Joliet is a bustling city just 30 miles from Chicago. It's home to a steadily-growing population, earning a spot among the largest cities in the state of Illinois. The city is home to a number of interesting landmarks, like the nation's first Dairy Queen, NASCAR's Chicagoland Speedway and the Rialto Square Theatre, a favorite hangout spot of crime boss Al Capone.
The History of Joliet
The first recorded history of the area that's now Joliet began in 1673, when Louis Jolliet and Father Jacques Marquette camped on a mound that later became the city. In 1834, the village was laid out, planned by James B. Campbell. He named the community Juliet after his daughter, and the town was briefly incorporated. However, residents soon voted to reverse the incorporation in order to save money on local taxes.
In 1845 the community was renamed Joliet and was reincorporated in 1852. The Rock Island Railroad arrived in the town that same year, drawing new development and residents. Throughout the years, many manufacturing industries have been attracted to the area, including steel mills, brick companies, horseshoe factories and clothing companies.
Jobs in Joliet
Because the Joliet economy has historically depended on the manufacturing industry, it's had to overcome several challenges over the years with the ebb and flow of the national economy. Although its unemployment rates are slightly higher than the state's average, Joliet is in the process of evolving from a manufacturing economy to a commuter-based suburb, with many locals traveling to Chicago for work.
If you'd prefer to stay within Joliet city limits for work, there are a variety of options to consider. The largest employers in the city span several different industries, ranging from education and health care to entertainment and retail. You may want to start your job search at one of these companies and organizations, which include Presence St. Joseph Medical Center, the County of Will, the local school district, IKEA and Harrah's Joliet.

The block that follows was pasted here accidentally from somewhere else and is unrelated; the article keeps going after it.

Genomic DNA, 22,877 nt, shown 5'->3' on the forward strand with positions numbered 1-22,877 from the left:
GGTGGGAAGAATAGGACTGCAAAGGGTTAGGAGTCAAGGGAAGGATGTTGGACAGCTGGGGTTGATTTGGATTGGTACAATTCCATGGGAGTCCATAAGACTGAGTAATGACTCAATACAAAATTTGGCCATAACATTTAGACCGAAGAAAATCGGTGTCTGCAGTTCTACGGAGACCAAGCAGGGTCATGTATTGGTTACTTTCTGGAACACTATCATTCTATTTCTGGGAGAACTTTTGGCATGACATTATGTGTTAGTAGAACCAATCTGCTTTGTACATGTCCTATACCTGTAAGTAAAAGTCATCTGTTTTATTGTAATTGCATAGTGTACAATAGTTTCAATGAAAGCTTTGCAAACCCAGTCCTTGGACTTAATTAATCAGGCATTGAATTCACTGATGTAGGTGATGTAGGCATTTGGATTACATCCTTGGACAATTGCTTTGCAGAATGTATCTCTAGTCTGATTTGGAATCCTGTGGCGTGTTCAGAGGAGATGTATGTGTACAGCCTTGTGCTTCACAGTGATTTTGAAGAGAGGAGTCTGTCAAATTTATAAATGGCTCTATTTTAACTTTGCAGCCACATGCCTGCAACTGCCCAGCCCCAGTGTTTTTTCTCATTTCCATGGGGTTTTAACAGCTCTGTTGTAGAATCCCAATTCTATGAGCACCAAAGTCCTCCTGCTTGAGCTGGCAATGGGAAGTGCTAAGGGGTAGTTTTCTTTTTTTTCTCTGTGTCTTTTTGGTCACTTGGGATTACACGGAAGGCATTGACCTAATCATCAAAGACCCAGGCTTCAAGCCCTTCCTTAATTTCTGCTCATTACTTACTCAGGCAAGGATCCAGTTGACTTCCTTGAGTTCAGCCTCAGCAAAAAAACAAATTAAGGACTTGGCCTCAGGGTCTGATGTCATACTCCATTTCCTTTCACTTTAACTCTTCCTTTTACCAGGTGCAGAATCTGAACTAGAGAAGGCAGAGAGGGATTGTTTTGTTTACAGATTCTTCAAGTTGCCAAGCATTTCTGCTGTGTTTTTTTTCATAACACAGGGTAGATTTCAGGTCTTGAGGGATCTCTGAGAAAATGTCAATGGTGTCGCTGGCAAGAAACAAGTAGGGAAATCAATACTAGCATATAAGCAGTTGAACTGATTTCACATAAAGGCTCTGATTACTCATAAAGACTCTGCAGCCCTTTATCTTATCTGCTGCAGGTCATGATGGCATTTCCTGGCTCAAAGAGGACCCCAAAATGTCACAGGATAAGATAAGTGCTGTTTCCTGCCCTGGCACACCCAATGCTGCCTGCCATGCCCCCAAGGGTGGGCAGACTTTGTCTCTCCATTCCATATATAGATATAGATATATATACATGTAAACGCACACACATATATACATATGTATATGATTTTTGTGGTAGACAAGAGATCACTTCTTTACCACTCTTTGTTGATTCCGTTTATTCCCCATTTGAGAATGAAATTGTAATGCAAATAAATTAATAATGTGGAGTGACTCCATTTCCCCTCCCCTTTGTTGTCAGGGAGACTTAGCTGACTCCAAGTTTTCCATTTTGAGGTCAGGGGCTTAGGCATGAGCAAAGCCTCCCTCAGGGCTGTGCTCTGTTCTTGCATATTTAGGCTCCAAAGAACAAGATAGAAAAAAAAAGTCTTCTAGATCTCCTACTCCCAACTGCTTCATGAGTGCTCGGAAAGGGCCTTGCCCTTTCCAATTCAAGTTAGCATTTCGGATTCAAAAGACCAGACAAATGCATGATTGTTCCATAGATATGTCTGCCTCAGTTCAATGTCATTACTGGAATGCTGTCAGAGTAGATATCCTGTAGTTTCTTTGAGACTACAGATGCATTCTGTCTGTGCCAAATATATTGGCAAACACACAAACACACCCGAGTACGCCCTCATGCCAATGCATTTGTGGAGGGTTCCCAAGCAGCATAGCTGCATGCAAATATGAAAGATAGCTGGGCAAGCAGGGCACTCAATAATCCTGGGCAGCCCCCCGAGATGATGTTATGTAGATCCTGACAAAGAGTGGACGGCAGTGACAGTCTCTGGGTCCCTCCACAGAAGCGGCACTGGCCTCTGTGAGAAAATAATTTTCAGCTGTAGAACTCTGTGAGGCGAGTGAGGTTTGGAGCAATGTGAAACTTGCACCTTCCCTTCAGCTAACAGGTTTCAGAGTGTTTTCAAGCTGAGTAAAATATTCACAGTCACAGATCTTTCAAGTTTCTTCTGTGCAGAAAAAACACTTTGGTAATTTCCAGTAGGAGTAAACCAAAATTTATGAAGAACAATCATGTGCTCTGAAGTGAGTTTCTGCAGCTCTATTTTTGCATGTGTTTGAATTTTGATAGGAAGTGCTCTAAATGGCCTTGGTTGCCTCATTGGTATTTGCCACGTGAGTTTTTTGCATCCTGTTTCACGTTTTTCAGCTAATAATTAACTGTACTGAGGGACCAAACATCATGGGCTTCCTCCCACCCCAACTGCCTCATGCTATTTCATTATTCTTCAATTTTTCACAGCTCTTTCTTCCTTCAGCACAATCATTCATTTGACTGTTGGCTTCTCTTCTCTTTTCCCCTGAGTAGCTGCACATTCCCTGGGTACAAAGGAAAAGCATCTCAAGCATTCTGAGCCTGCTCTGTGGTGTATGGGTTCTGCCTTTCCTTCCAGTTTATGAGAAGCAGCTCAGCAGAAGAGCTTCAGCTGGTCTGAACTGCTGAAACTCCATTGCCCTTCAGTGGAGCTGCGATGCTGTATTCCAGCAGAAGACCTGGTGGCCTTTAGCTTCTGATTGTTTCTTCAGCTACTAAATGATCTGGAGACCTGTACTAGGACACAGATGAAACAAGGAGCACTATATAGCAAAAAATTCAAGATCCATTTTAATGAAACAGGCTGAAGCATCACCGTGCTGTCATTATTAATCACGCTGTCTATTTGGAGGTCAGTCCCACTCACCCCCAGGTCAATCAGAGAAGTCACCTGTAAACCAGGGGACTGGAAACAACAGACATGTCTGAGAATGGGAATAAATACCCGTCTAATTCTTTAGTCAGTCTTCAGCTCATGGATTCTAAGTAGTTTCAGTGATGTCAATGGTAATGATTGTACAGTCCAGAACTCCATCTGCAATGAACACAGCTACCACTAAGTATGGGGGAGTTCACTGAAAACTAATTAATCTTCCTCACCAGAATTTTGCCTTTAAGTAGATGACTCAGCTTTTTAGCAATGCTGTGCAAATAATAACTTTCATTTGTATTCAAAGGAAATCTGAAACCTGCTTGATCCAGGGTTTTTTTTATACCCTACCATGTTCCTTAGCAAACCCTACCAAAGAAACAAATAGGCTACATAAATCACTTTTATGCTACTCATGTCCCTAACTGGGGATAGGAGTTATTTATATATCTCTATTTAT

Joliet's elementary and middle schools are part of the Joliet Public Schools District 86, while high schools fall under the jurisdiction of Joliet Township High School District 204.
The University of St. Francis offers a variety of post-secondary degree options, as does Joliet Junior College, the country's first public community college.
Resources for Moving to Joliet
As you prepare for your move to Joliet, the following information can help simplify the process:
Utilities: The city's public utilities department provides water and sewer services. Local energy suppliers include Commonwealth Edison and Spark Energy.
Garbage and Recycling: Trash and recycling are collected curbside on a once-weekly basis.
Transportation: Two different Metra routes serve the city of Joliet, as well as a network of Pace Bus routes.
Joliet has a large, active housing market that offers a wide range of options. Whether you're looking for a spacious single-family home or a low-maintenance apartment, there's plenty to choose from within city limits. Housing prices in Joliet are also fairly affordable, with a median home price that's below state and national averages.